“The only things that matter in this life are effort and simplicity,” the monk told me. We sat a short distance apart on an ancient wall made of massive, moss-covered hand-shaped block of stone as big as coffee tables.
At least, I seemed to be me.
I was different. Completely different, but still me. Dreams are like that. Dreams from another lifetime. I didn’t seem to care. I knew. And I gladly sank into the world of long ago.
I was eating the only meal I’d had that day. There was a deep pool of clear water beside the wall. I could see to the bottom, where, a foot or two under the still surface, two hand tools someone had lost, or discarded lay. I reached down with water up to my shoulder and retrieved one and set it dripping on the flat top of the wall. It seemed important to pull it out and let it dry. Someone might need it. That’s when he came to sit beside me.
I was exhausted, but exhilarated more. Whatever rice and sauce I was eating was hot and good. I shoveled it into my mouth with my fingers.
The day had begun far away, hours earlier. I had been in a race of a sort, with what seemed like hundreds —certainly many dozens— of people. That part seemed kind of changeable. Some looked like Westerners, but most were from all over the world, of all colors and sizes and ages. Women and children, too. Old men and women shuffling with staffs. There was a feeling in my chest of joy of the running through jungle, up and down ravines through heavy brush, across bare rock headlands and hillsides, then plunging back into the heavy jungle again. I looked down once and realized with a shock that I was a woman, with the diagonal strap of a backpack running between my bare breasts. That was a surprise, but again, it didn’t seem to matter in the heat of the jungle, and the animal thrill of running. Others were more or less clothed, but no one seemed to notice. I realized this was a different me, in a time long since passed. Some door in my head, some deep-down locked portal had fallen open, and I had fallen in.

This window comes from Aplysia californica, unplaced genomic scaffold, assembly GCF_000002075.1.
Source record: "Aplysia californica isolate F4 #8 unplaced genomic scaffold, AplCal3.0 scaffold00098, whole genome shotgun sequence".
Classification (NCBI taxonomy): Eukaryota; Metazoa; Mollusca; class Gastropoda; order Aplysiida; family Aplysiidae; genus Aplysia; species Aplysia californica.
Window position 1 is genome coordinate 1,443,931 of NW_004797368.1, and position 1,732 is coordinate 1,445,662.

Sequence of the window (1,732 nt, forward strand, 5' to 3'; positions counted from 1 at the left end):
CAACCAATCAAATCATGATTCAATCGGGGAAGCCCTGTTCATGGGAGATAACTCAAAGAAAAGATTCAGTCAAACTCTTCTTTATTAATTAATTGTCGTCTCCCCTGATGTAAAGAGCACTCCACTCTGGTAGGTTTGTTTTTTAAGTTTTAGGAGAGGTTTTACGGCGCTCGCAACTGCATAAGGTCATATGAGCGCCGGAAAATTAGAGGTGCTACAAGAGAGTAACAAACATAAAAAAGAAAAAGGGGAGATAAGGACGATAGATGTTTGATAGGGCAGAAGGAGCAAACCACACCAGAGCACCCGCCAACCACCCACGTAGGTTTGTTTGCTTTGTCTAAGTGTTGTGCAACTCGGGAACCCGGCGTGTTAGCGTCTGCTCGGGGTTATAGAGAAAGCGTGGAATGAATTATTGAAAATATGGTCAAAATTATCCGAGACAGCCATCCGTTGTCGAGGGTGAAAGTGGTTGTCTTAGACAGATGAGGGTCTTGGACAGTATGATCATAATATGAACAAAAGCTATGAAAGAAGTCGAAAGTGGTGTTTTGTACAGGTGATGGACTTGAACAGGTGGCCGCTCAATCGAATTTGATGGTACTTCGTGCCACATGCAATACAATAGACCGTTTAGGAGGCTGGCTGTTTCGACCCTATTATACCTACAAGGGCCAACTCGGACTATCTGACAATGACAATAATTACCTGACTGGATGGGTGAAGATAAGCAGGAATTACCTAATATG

My fellow-racers and I existed only in the moment and for the thrill of the run.
My heart nearly burst with joy, and I quickened my pace.